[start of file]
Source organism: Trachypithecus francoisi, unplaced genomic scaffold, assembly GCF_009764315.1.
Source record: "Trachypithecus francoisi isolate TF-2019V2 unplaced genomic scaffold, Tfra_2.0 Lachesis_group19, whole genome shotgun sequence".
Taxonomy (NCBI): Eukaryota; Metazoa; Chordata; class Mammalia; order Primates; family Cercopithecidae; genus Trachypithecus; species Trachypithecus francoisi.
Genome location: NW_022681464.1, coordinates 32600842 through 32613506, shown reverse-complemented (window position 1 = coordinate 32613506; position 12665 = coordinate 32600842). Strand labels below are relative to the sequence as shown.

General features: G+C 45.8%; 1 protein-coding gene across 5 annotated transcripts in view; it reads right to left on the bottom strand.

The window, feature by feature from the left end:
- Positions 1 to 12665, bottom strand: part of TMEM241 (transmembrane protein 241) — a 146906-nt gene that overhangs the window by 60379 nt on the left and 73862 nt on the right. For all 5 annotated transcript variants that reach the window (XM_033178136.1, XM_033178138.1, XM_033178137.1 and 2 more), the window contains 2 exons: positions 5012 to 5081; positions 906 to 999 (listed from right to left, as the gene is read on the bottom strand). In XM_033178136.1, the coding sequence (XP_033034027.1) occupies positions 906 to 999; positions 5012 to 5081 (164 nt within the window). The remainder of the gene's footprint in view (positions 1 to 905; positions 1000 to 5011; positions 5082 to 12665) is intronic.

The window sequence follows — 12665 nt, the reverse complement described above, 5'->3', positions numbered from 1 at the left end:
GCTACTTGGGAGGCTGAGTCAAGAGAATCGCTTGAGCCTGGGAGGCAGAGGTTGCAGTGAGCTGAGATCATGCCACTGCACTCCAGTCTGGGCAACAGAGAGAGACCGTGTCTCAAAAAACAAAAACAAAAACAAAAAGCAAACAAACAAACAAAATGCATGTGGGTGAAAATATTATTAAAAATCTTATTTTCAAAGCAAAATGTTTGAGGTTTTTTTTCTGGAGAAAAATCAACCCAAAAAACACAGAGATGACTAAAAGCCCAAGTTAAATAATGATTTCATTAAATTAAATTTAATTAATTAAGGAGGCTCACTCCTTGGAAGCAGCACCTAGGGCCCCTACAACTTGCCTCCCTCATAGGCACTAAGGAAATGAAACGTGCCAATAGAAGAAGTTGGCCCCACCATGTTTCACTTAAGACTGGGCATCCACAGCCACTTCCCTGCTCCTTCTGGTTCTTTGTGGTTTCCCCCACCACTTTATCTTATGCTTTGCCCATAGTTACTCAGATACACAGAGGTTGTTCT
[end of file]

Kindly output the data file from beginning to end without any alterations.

Source organism: Trachypithecus francoisi, unplaced genomic scaffold, assembly GCF_009764315.1.
Source record: "Trachypithecus francoisi isolate TF-2019V2 unplaced genomic scaffold, Tfra_2.0 Lachesis_group19, whole genome shotgun sequence".
Taxonomy (NCBI): Eukaryota; Metazoa; Chordata; class Mammalia; order Primates; family Cercopithecidae; genus Trachypithecus; species Trachypithecus francoisi.
Genome location: NW_022681464.1, coordinates 32600842 through 32613506, shown reverse-complemented (window position 1 = coordinate 32613506; position 12665 = coordinate 32600842). Strand labels below are relative to the sequence as shown.

General features: G+C 45.8%; 1 protein-coding gene across 5 annotated transcripts in view; it reads right to left on the bottom strand.

The window, feature by feature from the left end:
- Positions 1 to 12665, bottom strand: part of TMEM241 (transmembrane protein 241) — a 146906-nt gene that overhangs the window by 60379 nt on the left and 73862 nt on the right. For all 5 annotated transcript variants that reach the window (XM_033178136.1, XM_033178138.1, XM_033178137.1 and 2 more), the window contains 2 exons: positions 5012 to 5081; positions 906 to 999 (listed from right to left, as the gene is read on the bottom strand). In XM_033178136.1, the coding sequence (XP_033034027.1) occupies positions 906 to 999; positions 5012 to 5081 (164 nt within the window). The remainder of the gene's footprint in view (positions 1 to 905; positions 1000 to 5011; positions 5082 to 12665) is intronic.

The window sequence follows — 12665 nt, the reverse complement described above, 5'->3', positions numbered from 1 at the left end:
GCTACTTGGGAGGCTGAGTCAAGAGAATCGCTTGAGCCTGGGAGGCAGAGGTTGCAGTGAGCTGAGATCATGCCACTGCACTCCAGTCTGGGCAACAGAGAGAGACCGTGTCTCAAAAAACAAAAACAAAAACAAAAAGCAAACAAACAAACAAAATGCATGTGGGTGAAAATATTATTAAAAATCTTATTTTCAAAGCAAAATGTTTGAGGTTTTTTTTCTGGAGAAAAATCAACCCAAAAAACACAGAGATGACTAAAAGCCCAAGTTAAATAATGATTTCATTAAATTAAATTTAATTAATTAAGGAGGCTCACTCCTTGGAAGCAGCACCTAGGGCCCCTACAACTTGCCTCCCTCATAGGCACTAAGGAAATGAAACGTGCCAATAGAAGAAGTTGGCCCCACCATGTTTCACTTAAGACTGGGCATCCACAGCCACTTCCCTGCTCCTTCTGGTTCTTTGTGGTTTCCCCCACCACTTTATCTTATGCTTTGCCCATAGTTACTCAGATACACAGAGGTTGTTCT